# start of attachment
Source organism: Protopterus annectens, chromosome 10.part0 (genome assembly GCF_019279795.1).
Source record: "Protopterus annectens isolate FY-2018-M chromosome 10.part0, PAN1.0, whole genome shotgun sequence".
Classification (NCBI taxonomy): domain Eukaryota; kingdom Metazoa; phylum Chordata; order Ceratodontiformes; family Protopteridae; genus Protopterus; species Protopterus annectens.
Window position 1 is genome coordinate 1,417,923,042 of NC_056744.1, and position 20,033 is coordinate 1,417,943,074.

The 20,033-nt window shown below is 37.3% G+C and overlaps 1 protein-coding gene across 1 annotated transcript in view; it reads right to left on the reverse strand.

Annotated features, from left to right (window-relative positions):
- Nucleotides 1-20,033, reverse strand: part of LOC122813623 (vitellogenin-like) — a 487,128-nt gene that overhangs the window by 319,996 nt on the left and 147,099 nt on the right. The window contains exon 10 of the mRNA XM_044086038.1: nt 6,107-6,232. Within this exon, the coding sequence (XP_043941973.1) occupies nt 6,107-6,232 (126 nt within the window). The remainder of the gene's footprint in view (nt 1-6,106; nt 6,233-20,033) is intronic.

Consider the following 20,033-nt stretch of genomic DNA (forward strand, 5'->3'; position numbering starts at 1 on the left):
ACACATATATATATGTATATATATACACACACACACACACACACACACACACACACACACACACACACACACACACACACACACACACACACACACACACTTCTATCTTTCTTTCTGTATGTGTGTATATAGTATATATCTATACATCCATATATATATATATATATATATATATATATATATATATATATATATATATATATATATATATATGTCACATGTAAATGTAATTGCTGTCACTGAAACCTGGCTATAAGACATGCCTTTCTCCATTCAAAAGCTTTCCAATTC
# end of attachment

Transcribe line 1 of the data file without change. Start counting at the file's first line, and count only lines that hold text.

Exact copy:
Source organism: Protopterus annectens, chromosome 10.part0 (genome assembly GCF_019279795.1).